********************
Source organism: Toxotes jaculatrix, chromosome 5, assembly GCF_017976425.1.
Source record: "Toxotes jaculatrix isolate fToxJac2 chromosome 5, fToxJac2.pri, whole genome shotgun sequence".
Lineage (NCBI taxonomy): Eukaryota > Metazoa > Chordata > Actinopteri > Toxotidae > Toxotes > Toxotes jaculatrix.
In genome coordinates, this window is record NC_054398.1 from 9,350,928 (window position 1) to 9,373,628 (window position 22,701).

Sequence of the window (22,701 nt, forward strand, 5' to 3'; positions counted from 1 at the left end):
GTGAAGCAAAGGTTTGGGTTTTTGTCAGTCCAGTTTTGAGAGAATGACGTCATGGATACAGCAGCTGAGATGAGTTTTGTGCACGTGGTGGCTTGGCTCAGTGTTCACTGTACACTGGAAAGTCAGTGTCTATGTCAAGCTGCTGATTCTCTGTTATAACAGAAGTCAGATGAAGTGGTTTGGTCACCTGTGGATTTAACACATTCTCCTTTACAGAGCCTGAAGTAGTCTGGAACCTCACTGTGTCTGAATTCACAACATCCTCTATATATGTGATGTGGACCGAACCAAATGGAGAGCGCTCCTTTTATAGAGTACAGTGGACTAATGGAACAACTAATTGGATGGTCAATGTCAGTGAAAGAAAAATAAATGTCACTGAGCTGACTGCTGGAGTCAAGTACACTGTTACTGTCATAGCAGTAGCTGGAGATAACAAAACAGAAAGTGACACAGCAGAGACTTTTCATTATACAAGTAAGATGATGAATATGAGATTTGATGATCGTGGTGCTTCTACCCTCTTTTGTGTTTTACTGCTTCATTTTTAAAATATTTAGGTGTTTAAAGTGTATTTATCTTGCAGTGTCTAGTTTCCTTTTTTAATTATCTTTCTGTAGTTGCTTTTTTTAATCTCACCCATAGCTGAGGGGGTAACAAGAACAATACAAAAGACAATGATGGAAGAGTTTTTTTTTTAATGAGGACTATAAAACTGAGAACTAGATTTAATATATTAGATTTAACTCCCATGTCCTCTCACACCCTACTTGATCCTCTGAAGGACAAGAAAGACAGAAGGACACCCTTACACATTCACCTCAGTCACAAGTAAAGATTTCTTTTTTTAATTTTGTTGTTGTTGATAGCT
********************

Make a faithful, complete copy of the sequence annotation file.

Source organism: Toxotes jaculatrix, chromosome 5, assembly GCF_017976425.1.
Source record: "Toxotes jaculatrix isolate fToxJac2 chromosome 5, fToxJac2.pri, whole genome shotgun sequence".
Lineage (NCBI taxonomy): Eukaryota > Metazoa > Chordata > Actinopteri > Toxotidae > Toxotes > Toxotes jaculatrix.
In genome coordinates, this window is record NC_054398.1 from 9,350,928 (window position 1) to 9,373,628 (window position 22,701).

Sequence of the window (22,701 nt, forward strand, 5' to 3'; positions counted from 1 at the left end):
GTGAAGCAAAGGTTTGGGTTTTTGTCAGTCCAGTTTTGAGAGAATGACGTCATGGATACAGCAGCTGAGATGAGTTTTGTGCACGTGGTGGCTTGGCTCAGTGTTCACTGTACACTGGAAAGTCAGTGTCTATGTCAAGCTGCTGATTCTCTGTTATAACAGAAGTCAGATGAAGTGGTTTGGTCACCTGTGGATTTAACACATTCTCCTTTACAGAGCCTGAAGTAGTCTGGAACCTCACTGTGTCTGAATTCACAACATCCTCTATATATGTGATGTGGACCGAACCAAATGGAGAGCGCTCCTTTTATAGAGTACAGTGGACTAATGGAACAACTAATTGGATGGTCAATGTCAGTGAAAGAAAAATAAATGTCACTGAGCTGACTGCTGGAGTCAAGTACACTGTTACTGTCATAGCAGTAGCTGGAGATAACAAAACAGAAAGTGACACAGCAGAGACTTTTCATTATACAAGTAAGATGATGAATATGAGATTTGATGATCGTGGTGCTTCTACCCTCTTTTGTGTTTTACTGCTTCATTTTTAAAATATTTAGGTGTTTAAAGTGTATTTATCTTGCAGTGTCTAGTTTCCTTTTTTAATTATCTTTCTGTAGTTGCTTTTTTTAATCTCACCCATAGCTGAGGGGGTAACAAGAACAATACAAAAGACAATGATGGAAGAGTTTTTTTTTTAATGAGGACTATAAAACTGAGAACTAGATTTAATATATTAGATTTAACTCCCATGTCCTCTCACACCCTACTTGATCCTCTGAAGGACAAGAAAGACAGAAGGACACCCTTACACATTCACCTCAGTCACAAGTAAAGATTTCTTTTTTTAATTTTGTTGTTGTTGATAGCT